This portrait of Marie Antoinette, entitled La Reine en Gaulle (The Queen dressed in a Gaulle), caused a scandal when it was shown at the Paris artist's salon of 1783. The traditional accoutrements of royal portraiture - the grand habit de cour, the royal jewels, and the heavily powdered hairstyle - were absent. Marie Antoinette was portrayed in a white muslin dress and the reaction to this break in tradition and convention was vociferous.
Critics and the public thought that Marie Antoinette was "wearing a chamber-maid's dust cloth". Generally it was thought that the Queen violated "the fundamental law of this kingdom, that the public cannot suffer to see its princes lower themselves to the level of mere mortals (Mademoiselle de Mirecourt)."
The painting was withdrawn from the salon and replaced with another, hastily executed painting called La Reine a la Rose. The substituted painting showed the Queen in more a traditional blue-gray silk robe a la francaise and pearl jewels. Unfortunately the damage had already been done by the first portrait of the queen "dressed up like a serving girl" and fueled further speculation about the Queen's respect for the throne and her loyalty to France.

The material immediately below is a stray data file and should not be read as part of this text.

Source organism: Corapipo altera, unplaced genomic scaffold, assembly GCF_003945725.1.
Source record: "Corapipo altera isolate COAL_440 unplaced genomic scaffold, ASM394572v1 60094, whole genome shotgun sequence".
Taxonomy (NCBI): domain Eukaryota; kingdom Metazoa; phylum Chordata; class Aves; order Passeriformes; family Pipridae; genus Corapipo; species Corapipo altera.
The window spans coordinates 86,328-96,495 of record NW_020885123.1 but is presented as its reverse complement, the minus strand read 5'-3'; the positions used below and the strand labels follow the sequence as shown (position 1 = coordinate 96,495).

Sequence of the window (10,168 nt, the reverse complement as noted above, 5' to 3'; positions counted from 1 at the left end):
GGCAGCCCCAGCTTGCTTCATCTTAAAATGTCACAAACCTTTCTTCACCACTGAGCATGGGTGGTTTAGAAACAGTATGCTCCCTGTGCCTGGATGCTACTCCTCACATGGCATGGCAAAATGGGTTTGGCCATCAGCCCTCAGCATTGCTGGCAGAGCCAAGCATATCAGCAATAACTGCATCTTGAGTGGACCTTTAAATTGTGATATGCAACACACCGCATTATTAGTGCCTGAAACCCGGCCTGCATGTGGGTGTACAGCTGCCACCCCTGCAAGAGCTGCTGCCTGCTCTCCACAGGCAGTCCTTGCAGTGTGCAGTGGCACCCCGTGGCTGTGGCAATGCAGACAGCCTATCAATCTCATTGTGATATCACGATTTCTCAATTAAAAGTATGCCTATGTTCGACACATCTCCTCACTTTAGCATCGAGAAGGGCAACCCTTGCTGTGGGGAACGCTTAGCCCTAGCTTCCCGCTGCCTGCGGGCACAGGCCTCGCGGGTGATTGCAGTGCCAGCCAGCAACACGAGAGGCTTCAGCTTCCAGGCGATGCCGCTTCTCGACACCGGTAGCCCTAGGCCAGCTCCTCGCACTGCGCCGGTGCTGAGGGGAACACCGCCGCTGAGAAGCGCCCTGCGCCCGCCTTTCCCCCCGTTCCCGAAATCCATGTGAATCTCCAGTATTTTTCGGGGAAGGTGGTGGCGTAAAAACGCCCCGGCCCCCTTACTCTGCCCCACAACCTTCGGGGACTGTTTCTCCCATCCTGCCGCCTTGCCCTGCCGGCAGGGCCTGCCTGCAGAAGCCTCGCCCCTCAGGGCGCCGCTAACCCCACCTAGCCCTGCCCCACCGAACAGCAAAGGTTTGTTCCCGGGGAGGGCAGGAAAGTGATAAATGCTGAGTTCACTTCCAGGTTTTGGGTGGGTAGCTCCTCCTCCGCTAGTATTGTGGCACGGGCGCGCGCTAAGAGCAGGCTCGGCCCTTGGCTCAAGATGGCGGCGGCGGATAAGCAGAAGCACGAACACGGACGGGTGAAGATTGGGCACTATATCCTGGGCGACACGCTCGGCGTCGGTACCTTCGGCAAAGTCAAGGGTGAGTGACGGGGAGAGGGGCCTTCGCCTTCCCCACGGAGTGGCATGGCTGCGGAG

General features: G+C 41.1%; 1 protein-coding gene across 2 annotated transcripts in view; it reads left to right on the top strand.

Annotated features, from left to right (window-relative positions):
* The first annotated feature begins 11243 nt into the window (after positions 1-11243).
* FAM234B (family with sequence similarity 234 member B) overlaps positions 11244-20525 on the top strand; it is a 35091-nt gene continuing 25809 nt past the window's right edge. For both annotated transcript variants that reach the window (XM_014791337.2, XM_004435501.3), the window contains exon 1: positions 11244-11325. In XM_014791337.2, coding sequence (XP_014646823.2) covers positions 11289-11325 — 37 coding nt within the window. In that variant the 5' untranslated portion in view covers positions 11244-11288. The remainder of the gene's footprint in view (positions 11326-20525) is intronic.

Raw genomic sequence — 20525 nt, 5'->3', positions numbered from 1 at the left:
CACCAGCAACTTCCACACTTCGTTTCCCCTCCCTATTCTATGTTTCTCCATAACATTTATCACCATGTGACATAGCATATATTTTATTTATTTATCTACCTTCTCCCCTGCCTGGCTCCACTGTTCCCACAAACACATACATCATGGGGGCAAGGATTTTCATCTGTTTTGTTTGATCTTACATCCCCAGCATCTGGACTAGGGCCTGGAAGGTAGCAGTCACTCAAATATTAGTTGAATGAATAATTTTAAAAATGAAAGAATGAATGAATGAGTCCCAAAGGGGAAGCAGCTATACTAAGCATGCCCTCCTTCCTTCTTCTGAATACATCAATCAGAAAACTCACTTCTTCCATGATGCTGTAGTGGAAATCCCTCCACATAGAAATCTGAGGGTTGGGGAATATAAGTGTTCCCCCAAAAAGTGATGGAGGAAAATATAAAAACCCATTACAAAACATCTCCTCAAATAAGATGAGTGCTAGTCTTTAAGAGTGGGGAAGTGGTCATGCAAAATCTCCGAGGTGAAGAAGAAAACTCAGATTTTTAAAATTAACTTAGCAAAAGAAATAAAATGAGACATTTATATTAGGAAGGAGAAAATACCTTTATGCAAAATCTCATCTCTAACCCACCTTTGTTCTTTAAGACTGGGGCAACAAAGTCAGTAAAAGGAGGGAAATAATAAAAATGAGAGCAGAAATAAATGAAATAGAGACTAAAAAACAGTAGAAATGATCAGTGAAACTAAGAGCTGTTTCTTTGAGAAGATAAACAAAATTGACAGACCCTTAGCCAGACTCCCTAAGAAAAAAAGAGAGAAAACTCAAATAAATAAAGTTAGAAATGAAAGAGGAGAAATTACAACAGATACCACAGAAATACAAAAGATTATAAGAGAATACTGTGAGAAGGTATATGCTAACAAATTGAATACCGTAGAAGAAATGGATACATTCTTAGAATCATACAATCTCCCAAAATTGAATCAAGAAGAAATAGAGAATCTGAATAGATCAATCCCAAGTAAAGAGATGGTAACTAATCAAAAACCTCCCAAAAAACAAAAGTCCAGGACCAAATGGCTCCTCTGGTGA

Elisabeth Louise Vigee Le Brun, the Queen's portraitist, preferred to dress her sitters in more natural styles of dress. In her published memoirs, she recounts how she gained the trust of her models in order to allow her "to dress them after my fancy" aiming for the beautiful drapery of Raphael and Domenichino. She also wrote that she "detested the powdering of hair" and how she convinced the Duchesse de Gramont-Caderouusse not to put powder in her beautiful black hair when she sat for her portrait.
Le Brun painted many self-portraits and her affinity for simple gowns and unpowdered hair is evident in how she portrays herself. This self-portrait completed in 1781 (two years prior to the salon fiasco), Le Brun wears a white muslin gown, adorned only with a coral-coloured bow, and styles her hair simply without powder.
Le Brun's influence on French fashion was substantial. Le Brun was considered to be "one of the major painters at the epicentre of art and fashion" of the time and that "perhaps more than any single individual in the last quarter of the eighteenth century, Vigee Le Brun influenced the development of women's costume" with her preference for "a more natural look". (Memoires secrets pour servir a l'histroire de la republique 1777-89, vol. 16, pg. 226).